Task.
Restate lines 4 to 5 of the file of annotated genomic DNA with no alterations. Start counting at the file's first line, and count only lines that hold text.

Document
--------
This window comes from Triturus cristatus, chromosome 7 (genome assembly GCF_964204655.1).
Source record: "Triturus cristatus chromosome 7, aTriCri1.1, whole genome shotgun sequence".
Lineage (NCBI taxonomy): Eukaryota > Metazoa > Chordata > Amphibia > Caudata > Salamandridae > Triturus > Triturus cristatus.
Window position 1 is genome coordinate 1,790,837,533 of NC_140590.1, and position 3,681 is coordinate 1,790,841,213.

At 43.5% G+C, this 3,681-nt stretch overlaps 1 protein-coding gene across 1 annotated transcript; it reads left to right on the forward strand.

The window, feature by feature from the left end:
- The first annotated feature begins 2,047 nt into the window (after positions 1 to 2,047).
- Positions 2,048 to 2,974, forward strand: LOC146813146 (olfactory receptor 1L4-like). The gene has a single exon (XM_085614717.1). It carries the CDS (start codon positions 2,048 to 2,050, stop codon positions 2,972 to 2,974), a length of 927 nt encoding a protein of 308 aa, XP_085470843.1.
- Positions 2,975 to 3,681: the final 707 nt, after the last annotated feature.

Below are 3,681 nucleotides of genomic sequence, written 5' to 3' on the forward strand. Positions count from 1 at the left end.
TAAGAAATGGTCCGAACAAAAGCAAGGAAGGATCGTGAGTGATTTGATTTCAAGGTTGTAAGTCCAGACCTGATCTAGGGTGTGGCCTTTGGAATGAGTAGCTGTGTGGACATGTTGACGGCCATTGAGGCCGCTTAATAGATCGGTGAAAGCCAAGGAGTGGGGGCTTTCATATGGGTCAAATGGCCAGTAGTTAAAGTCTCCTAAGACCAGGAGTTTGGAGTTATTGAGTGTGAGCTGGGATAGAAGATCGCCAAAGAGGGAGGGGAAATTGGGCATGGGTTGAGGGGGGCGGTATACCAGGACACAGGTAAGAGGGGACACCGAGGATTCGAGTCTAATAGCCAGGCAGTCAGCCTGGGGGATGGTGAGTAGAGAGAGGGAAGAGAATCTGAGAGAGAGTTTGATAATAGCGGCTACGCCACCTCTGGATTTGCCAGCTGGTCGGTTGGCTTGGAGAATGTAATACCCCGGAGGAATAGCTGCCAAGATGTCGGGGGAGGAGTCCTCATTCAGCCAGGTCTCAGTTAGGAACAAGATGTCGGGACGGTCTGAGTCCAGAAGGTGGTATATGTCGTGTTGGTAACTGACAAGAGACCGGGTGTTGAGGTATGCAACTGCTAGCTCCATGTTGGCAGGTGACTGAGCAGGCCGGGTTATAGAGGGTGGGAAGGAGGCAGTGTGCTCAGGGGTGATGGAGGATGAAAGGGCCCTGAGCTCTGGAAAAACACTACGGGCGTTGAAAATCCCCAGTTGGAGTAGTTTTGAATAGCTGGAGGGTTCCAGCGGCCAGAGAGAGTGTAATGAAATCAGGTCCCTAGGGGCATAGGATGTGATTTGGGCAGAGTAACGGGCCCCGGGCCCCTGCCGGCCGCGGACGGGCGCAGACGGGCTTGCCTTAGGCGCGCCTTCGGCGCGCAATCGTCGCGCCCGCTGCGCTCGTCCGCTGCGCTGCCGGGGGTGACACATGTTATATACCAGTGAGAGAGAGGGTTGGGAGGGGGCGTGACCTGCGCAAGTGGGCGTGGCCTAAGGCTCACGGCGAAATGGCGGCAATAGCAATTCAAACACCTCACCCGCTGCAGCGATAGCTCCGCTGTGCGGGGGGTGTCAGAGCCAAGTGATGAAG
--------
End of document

Window position 1 is genome coordinate 1,790,837,533 of NC_140590.1, and position 3,681 is coordinate 1,790,841,213.

At 43.5% G+C, this 3,681-nt stretch overlaps 1 protein-coding gene across 1 annotated transcript; it reads left to right on the forward strand.